Medical Malpractice Involving Gross Negligence & Informed Consent
Gross negligence and informed consent are two complicated issues that can be difficult to prove but oftentimes come up when discussing malpractice.
Gross negligence refers to a health care provider’s blatant disregard of and indifference to his or her legal duty with respect to the rights of others. To prove gross negligence, there must be evidence that shows that the person who committed the malpractice both consciously and voluntarily disregarded the reasonable care of a patient and went on to cause foreseeable serious injury to the patient. An example might be if a surgeon amputates the wrong body part or leaves a surgical instrument inside a patient during surgery. If gross negligence is successfully proved a judge may award punitive damages which are intended to punish a health care provider for their actions and deter them from committing similar offenses in the future.
Most hospitals provide patients with lengthly forms discussing the procedures that they are about to undergo and make sure that the forms are signed and that the patients has expressly given consent before proceeding with treatment. So, proving that the patient had not given informed consent is usually very difficult.
Patients must be given all of the necessary information regarding the procedure they are going to undergo, including all of the possible risks, prior to the procedure. The information must be presented in a manner that is easy to understand and accessible. It must also be as comprehensive as possible, detailing what the patient should expect regarding the procedure and aftercare. The idea is that the patient should be presented with all of the relevant information so that they can assess the risks and rewards of this treatment plan and give informed consent if they choose to go forward with the procedure.
Doctors should never go forward with a procedure if they are not given informed consent by a patient. Failing to do so may be grounds for civil or even criminal action. In non-emergency situations doctors are only allowed to issue treatment or perform procedures on patients that have given their express permission.
If consent is not given and a doctor does treat the patient, the doctor could be guilty of “unauthorized touching.” To prove unauthorized touching a patient must prove that they did not give consent and that they were aware of the risks in not signing the form. With gross negligence the plaintiff can name all parties involved in the gross negligence case. These parties could include the doctor or surgeon who performed the procedure, whoever caused the injury (if different from doctor or surgeon), the hospital or facility, the owner of the property, and any nurses or staff whose actions contributed to the incident.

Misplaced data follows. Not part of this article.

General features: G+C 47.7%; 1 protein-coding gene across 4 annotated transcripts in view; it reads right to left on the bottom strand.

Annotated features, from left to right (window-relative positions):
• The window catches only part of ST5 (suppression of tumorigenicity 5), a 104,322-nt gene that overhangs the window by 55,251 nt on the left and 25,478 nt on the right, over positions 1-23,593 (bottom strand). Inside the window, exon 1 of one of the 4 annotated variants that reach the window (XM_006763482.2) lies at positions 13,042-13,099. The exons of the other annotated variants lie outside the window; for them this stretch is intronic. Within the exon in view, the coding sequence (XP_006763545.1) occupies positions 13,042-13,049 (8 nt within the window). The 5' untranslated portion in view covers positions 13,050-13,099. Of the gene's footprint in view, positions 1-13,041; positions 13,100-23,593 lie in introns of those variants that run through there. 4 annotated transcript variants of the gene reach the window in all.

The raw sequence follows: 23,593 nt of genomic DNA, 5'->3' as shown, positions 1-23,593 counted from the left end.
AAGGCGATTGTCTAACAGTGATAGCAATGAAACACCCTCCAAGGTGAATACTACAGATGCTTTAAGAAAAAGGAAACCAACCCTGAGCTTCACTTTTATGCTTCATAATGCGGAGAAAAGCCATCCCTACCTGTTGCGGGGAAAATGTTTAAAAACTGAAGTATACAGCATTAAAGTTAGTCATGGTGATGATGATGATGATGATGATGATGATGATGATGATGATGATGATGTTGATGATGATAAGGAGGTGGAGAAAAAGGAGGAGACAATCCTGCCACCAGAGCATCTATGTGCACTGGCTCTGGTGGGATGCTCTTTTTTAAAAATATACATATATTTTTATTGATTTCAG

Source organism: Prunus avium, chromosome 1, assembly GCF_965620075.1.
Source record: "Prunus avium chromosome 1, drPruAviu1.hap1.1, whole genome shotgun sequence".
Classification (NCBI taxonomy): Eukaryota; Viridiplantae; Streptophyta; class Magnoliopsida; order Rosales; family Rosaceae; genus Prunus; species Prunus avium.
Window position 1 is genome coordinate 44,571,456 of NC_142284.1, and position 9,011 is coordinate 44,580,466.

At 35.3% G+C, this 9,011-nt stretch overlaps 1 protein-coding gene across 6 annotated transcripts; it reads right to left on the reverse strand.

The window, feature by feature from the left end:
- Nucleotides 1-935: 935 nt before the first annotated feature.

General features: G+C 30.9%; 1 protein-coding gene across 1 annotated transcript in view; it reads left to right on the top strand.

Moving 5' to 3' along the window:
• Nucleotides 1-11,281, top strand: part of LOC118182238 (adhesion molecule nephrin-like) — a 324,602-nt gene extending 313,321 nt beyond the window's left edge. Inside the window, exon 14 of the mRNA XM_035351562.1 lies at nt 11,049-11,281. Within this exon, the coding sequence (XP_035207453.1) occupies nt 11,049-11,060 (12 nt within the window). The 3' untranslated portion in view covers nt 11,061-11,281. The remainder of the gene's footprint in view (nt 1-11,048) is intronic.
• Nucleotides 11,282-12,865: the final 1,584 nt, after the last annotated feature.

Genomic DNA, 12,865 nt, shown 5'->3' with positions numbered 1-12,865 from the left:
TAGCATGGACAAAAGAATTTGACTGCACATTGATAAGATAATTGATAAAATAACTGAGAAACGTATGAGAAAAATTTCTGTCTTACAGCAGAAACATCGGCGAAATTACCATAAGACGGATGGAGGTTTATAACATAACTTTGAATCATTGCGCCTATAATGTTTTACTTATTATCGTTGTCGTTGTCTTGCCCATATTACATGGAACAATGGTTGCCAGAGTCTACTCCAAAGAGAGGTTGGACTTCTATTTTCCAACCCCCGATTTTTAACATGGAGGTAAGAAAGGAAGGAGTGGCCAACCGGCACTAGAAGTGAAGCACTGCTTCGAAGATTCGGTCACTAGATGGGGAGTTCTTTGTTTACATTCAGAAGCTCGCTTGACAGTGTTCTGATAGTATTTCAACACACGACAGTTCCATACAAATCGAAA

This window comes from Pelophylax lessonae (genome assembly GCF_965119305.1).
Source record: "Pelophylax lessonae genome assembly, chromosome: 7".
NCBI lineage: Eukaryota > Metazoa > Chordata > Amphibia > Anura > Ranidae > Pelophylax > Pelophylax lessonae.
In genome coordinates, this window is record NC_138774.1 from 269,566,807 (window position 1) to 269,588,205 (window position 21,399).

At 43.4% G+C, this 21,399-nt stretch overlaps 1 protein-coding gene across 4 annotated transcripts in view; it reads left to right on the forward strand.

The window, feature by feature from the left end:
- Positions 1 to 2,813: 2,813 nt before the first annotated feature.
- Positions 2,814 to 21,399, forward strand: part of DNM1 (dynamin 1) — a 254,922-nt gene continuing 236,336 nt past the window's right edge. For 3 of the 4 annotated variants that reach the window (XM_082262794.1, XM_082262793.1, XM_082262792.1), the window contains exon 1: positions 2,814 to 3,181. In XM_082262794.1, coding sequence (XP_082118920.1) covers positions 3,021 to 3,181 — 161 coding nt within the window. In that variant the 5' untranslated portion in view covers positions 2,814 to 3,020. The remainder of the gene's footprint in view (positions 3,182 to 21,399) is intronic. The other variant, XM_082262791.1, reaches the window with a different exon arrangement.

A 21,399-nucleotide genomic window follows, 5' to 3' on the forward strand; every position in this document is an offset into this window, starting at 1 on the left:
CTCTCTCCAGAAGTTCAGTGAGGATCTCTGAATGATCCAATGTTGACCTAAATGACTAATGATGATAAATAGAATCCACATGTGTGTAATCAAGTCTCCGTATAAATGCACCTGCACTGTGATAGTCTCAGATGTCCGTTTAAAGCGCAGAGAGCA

The burden of proof in these cases is quite significant. Different states approach gross negligence is different ways, so it is important to discuss your case with an experienced attorney who specializes in medical malpractice cases in your state. Some states will allow victims of gross negligence to make claims of gross negligence in court without bringing in expert witnesses in situations where the negligence speaks for itself. It is important to fully understand the burden of proof and what is expected if you choose to pursue a case of gross negligence or informed consent and pursue damages.
Victims of medical malpractice can ask for damages for the injury they experienced, medical expenses, personal property damage, loss of consortium, lost wages, and pain and suffering. Punitive damages are only awarded in rare cases where gross negligence is sufficiently proved. When a court feels that the damages that have been awarded to a plaintiff are not sufficient the court may award punitive damages. Punitive damages can also be awarded in situations where the defendant acted maliciously or with intention to harm. In some states courts can stipulate that it is the defendants themselves who are to pay the punitive damages to the plaintiff, rather than the insurance.
Missouri Medical Malpractice Attorney
If you have been the victim of medical malpractice in the state of Missouri and believe that gross negligence or lack of informed consent has played a part in your case, contact the Zevan and Davidson Law Firm. Our experienced medical malpractice attorneys will help collect evidence and will work to get you maximum compensation for the injuries that you suffered as a result of the medical malpractice.
Call the Zevan and Davidson Law Firm today at (314) 588-7200.
Missouri Medical Malpractice Lawyer
If you have suffered as a result of medical malpractice, contact our legal team right away. Waiting to seek legal representation can prevent you from filing a claim and receiving the compensation you deserve.
Contact Zevan Davidson Roman today.
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